Two major bid battles hotted up yesterday.
A fight for Allied Domecq was brewing after the world's biggest winemaker confirmed it was considering a rival offer.
Constellation Brands, whose products include Hardys wine and Corona beer, said it was at the early stage of weighing up its options over a possible counter-bid to Pernod Ricard's £7.4 billion takeover agreement.
It was talking to potential partners over a deal. The move comes just days after Allied Domecq accepted a proposal from Pernod in a tie-up that would create the world's second-largest wine and spirits firm.
The firm said: " Constellation is at an early stage of evaluating its options with a number of potential partners and there is no certainty that this process will lead to an approach being made to the company."
Likely candidates for a tieup are said to include Brown-Forman, whose brands include Southern Comfort and Jack Daniels, and rum-maker Bacardi. Constellation is said to be interested in Allied's wines, which are thought to be worth more than £1 billion and include Mumm, Montana and Perrier Jouet.
The American group employs nearly 7,500 staff and sells its products in more than 60 countries across North America, South America, Europe and Australia.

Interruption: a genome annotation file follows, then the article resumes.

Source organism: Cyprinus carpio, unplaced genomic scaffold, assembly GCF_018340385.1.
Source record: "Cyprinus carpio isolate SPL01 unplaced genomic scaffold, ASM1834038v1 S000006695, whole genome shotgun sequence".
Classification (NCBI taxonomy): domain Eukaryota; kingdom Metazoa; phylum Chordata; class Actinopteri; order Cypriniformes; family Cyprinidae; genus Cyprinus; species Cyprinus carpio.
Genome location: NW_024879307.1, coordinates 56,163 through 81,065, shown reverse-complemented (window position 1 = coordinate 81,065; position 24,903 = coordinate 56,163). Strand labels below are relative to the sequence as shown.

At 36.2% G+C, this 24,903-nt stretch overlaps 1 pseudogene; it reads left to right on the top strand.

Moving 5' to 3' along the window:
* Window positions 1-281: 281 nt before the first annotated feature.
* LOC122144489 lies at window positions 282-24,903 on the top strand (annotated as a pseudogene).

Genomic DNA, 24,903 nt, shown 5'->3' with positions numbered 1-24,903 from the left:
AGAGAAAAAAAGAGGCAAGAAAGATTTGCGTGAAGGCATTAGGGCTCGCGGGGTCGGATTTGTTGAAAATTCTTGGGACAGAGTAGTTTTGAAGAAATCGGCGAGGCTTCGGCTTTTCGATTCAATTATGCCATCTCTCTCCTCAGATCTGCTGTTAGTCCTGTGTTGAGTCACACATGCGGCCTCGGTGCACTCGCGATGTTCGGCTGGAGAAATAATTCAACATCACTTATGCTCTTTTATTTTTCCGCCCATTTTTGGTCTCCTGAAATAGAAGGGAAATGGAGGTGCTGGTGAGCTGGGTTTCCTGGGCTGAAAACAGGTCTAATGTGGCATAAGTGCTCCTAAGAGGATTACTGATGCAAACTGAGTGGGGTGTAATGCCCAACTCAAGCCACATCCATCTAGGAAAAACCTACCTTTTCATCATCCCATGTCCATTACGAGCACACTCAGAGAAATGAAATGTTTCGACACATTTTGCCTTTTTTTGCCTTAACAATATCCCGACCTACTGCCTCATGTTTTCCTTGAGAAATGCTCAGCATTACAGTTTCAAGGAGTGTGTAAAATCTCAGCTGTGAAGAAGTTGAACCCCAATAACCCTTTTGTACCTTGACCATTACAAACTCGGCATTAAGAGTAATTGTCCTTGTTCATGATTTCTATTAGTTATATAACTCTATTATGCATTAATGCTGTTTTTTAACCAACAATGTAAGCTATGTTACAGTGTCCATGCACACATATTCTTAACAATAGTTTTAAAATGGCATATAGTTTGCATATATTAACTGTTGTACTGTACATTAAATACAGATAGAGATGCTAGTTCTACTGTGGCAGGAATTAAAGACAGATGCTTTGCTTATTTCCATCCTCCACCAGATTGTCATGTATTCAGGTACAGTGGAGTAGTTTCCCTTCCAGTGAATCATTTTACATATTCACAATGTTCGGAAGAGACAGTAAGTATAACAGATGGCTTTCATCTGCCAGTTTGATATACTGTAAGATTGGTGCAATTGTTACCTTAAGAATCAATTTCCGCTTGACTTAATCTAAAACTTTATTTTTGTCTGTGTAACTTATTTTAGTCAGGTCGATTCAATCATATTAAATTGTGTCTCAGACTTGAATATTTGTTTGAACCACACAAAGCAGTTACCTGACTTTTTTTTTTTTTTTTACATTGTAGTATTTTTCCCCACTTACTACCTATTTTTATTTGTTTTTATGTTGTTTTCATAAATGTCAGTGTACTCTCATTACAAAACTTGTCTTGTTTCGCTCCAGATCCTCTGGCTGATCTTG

It has more than 200 drinks brands including Robert Mondavi wine and Paul Masson cream liqueur. In the UK, its wholesale division supplies pubs, clubs, hotels and restaurants, and distributes Blackthorn cider.
Allied is known for key brands such as Beefeater gin, Tia Maria and Courvoisier cognac, as well as Ballantine's and Teacher's whisky.
It is thought Bacardi could be attracted by brands such as Ballantine's, while it may also be interested in taking over Allied's listing on the London stock market. Pernod has forged a transatlantic alliance with US- based Fortune Brands to fund its bid. Allied would have to pay a fee of £37 million if it accepted a rival offer within six months.
Meanwhile betting business the Tote said it might bid for Stanley Leisure's betting shops if that company's exclusive talks with current bidder William Hill break down.
Last week, William Hill said it was negotiating to buy Stanley's 600 or so betting shops for over £500 million to become Britain's biggest bookmaker.
The Tote said that as a key player in the betting sector it would be "very interested" in acquiring the Stanley estate to consolidate its own betting shop business.
"Whilst we are aware that William Hill is in an exclusive negotiation period with Stanleys, we believe it is prudent on our behalf to plan how we could make an offer, and have the access to funds, should the opportunity arise," a Tote spokesman said, adding it had talked to investment bank Lazard.
Buying Stanley's shops "would clearly ensure the Tote would have a strong distribution base both for its fixed odds business but also, critically, for horse racing pool betting products for which the Tote is the sole provider in the UK", he said.
Rank or privately-owned Coral may also be interested in the shops, analysts have said.
If William Hill completes the deal, its existing chain of 1,600 shops would move ahead of current market leader Hilton Group's Ladbrokes, which has just over 2,000.